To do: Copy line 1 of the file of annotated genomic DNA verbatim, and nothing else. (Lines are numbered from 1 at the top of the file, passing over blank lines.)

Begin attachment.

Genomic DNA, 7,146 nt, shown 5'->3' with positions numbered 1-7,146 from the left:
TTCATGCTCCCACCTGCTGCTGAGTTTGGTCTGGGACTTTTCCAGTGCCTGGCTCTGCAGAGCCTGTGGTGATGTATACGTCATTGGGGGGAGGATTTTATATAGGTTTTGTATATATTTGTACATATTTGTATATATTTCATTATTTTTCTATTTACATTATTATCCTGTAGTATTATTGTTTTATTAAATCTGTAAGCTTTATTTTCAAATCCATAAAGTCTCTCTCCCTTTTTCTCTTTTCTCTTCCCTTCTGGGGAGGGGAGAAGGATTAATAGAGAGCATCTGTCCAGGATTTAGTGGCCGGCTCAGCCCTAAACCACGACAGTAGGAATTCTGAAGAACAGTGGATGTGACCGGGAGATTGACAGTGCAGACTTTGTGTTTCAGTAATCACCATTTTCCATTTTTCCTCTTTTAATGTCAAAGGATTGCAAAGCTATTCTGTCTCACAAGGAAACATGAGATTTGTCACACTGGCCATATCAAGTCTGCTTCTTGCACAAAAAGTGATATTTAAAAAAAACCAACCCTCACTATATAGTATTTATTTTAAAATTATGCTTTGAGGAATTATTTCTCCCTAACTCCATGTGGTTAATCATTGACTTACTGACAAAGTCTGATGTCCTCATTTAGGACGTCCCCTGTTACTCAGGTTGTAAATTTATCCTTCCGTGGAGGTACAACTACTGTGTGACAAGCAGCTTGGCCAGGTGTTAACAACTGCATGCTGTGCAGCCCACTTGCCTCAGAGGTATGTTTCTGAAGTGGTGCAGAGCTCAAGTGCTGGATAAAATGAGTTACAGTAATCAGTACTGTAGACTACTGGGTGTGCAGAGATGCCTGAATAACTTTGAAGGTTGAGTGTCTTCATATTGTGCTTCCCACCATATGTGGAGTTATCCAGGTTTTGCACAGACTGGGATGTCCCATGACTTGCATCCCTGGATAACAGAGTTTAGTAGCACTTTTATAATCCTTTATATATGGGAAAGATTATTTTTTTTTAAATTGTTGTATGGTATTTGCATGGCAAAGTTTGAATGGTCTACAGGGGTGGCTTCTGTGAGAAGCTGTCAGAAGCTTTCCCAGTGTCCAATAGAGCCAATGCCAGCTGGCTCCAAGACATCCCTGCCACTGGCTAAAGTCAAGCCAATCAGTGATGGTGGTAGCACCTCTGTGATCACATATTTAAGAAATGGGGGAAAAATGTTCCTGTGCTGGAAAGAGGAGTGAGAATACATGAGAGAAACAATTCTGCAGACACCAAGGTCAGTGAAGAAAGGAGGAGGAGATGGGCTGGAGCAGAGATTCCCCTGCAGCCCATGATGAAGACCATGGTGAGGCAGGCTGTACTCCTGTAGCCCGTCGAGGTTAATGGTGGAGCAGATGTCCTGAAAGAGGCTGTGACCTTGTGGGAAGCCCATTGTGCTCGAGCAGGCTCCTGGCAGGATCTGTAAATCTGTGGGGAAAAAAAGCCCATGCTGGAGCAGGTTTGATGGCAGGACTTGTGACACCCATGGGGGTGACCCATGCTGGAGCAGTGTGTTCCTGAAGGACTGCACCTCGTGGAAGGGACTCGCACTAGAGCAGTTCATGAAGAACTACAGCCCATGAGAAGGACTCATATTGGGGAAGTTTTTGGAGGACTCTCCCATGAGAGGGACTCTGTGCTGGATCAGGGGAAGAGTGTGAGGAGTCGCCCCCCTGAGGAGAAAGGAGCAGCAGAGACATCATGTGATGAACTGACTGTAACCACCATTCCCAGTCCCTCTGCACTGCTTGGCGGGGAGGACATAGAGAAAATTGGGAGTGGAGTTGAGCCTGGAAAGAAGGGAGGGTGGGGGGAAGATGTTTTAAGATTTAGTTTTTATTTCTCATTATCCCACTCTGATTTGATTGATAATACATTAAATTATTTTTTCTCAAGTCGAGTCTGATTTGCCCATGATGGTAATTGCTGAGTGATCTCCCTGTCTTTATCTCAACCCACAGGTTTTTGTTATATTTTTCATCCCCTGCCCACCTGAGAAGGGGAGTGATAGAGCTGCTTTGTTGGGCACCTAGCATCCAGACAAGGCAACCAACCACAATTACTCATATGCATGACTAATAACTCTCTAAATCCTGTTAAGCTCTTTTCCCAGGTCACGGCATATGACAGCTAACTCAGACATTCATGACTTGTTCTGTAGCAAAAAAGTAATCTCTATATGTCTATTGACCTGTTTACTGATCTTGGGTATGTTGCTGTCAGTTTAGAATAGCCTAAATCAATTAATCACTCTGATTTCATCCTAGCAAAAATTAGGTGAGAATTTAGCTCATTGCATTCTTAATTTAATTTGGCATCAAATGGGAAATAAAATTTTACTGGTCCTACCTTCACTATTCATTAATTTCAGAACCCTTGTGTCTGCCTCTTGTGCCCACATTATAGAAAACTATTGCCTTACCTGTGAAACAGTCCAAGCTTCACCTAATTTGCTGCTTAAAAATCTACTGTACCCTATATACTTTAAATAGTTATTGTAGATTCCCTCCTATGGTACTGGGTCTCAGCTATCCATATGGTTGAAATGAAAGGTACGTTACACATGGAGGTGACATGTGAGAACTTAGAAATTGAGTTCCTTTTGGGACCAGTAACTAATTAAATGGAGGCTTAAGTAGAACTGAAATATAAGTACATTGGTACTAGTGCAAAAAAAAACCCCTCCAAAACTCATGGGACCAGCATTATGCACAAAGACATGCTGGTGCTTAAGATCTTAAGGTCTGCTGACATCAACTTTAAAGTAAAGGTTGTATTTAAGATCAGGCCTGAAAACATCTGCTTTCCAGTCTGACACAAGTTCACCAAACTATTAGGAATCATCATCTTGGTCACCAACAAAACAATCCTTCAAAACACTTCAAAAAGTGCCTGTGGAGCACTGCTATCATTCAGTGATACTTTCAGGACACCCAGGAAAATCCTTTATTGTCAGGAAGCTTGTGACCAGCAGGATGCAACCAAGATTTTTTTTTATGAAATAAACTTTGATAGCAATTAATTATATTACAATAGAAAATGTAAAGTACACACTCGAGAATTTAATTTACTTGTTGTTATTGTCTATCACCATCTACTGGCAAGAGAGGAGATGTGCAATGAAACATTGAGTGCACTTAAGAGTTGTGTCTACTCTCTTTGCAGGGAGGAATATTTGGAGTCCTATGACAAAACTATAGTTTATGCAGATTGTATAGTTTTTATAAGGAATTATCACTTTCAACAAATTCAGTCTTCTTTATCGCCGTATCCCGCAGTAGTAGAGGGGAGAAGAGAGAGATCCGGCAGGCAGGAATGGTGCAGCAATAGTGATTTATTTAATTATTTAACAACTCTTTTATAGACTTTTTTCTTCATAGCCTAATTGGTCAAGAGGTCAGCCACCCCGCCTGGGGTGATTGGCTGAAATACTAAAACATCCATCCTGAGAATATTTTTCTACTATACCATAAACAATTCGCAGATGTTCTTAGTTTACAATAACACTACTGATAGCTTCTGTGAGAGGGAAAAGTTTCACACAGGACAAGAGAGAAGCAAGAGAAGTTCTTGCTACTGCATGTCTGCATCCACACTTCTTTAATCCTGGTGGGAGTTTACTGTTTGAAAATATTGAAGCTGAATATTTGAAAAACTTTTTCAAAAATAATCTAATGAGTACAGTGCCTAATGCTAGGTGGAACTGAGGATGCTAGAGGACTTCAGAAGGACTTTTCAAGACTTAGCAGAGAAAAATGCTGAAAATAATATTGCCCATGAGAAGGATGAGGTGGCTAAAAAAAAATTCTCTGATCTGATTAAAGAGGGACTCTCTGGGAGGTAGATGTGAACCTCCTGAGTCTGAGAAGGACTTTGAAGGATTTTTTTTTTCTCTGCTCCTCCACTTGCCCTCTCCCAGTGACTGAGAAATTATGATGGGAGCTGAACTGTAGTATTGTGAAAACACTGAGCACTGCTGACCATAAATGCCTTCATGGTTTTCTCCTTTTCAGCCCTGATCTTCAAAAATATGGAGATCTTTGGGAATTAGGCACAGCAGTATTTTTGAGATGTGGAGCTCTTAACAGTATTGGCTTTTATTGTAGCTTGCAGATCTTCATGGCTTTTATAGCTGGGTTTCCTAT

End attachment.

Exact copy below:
Genomic DNA, 7,146 nt, shown 5'->3' with positions numbered 1-7,146 from the left: